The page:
Real-time database drawn from an electronic health record for a thoracic surgery unit: high-quality clinical data saving time and human resources†

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The aim of the present study was to verify whether the implementation of an electronic health record (EHR) in our thoracic surgery unit allows creation of a high-quality clinical database saving time and costs.


Before August 2011, multiple individuals compiled the on-paper documents/records and a single data manager inputted selected data into the database (traditional database, tDB). Since the adoption of an EHR in August 2011, multiple individuals have been responsible for compiling the EHR, which automatically generates a real-time database (EHR-based database, eDB), without the need for a data manager. During the initial period of implementation of the EHR, periodic meetings were held with all physicians involved in the use of the EHR in order to monitor and standardize the data registration process. Data quality of the first 100 anatomical lung resections recorded in the eDB was assessed by measuring the total number of missing values (MVs: existing non-reported value) and inaccurate values (wrong data) occurring in 95 core variables. The average MV of the eDB was compared with the one occurring in the same variables of the last 100 records registered in the tDB.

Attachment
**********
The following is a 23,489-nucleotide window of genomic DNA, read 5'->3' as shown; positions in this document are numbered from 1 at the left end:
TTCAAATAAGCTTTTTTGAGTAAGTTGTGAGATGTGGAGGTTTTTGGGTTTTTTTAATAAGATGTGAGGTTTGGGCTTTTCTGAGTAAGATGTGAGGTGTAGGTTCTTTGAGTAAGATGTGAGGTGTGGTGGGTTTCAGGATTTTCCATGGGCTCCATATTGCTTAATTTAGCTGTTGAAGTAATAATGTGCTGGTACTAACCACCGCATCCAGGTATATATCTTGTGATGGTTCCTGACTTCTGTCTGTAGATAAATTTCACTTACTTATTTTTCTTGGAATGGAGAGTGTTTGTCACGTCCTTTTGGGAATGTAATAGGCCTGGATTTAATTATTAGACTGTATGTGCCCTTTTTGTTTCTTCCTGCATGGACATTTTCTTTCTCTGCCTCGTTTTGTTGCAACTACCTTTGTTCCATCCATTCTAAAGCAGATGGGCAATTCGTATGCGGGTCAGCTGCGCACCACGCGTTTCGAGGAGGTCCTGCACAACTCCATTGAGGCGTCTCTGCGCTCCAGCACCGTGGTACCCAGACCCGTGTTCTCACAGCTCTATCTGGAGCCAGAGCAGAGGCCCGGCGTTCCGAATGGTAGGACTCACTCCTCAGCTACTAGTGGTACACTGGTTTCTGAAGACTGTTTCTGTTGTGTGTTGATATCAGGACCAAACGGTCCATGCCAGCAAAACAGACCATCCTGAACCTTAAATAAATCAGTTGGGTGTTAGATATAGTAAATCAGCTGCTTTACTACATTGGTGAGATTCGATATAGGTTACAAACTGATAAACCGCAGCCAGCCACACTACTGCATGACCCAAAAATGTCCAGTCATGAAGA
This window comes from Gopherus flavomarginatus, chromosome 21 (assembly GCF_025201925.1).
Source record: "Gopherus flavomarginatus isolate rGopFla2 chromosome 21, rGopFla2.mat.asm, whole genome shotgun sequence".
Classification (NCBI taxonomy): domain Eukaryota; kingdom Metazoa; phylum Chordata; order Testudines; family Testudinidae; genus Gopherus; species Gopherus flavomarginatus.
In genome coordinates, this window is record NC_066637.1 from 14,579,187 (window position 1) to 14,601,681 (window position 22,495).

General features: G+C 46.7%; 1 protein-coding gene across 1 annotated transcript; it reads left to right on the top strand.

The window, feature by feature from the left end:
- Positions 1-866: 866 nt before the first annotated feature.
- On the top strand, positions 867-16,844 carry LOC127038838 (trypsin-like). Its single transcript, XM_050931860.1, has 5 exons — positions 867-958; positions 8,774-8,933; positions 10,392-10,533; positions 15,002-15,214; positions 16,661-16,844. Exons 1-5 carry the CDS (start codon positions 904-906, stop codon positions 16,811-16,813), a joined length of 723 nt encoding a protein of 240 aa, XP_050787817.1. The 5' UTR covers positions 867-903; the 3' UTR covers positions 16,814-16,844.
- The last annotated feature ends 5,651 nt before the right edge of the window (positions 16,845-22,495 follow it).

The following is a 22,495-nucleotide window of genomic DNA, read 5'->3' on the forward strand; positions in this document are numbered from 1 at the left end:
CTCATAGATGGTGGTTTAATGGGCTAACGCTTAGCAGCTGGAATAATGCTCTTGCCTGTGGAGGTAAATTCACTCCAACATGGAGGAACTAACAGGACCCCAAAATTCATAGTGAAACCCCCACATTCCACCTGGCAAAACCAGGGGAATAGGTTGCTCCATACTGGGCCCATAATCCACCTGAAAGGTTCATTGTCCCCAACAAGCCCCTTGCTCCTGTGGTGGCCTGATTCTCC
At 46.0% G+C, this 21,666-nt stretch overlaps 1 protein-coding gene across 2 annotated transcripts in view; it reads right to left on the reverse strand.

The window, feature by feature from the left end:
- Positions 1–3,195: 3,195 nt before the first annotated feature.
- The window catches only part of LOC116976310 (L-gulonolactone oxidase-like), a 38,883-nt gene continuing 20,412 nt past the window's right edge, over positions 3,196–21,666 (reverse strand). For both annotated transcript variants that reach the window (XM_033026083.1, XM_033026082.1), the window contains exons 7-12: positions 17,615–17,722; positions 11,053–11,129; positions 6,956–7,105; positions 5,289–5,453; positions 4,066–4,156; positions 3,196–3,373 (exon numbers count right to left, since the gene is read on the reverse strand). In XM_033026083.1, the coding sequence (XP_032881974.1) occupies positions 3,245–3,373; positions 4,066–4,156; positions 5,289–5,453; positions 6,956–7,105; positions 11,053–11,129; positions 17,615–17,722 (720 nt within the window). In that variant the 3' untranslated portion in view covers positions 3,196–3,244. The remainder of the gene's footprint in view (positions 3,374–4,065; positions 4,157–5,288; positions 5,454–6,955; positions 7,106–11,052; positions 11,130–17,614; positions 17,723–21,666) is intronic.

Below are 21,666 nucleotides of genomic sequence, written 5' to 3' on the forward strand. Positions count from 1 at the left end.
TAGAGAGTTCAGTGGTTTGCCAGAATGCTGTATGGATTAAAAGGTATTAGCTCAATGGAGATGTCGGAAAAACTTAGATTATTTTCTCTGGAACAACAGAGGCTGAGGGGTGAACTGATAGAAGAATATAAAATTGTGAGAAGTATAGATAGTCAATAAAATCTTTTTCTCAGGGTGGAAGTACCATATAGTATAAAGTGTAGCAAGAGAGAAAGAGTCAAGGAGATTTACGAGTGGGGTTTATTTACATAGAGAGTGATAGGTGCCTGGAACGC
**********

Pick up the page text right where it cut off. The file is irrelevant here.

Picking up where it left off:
A learning curve was constructed by plotting the number of MVs in the electronic database and tDB with the patients arranged by the date of registration.


The tDB and eDB had similar MVs (0.74 vs 1, P = 0.13). The learning curve showed an initial phase including about 35 records, where MV in the eDB was higher than that in the tDB (1.9 vs 0.74, P = 0.03), and a subsequent phase, where the MV was similar in the two databases (0.7 vs 0.74, P = 0.6). The inaccuracy rate of these two phases in the eDB was stable (0.5 vs 0.3, P = 0.3). Using EHR saved an average of 9 min per patient, totalling 15 h saved for obtaining a dataset of 100 patients with respect to the tDB.


The implementation of EHR allowed streamlining the process of clinical data recording. It saved time and human resource costs, without compromising the quality of data.

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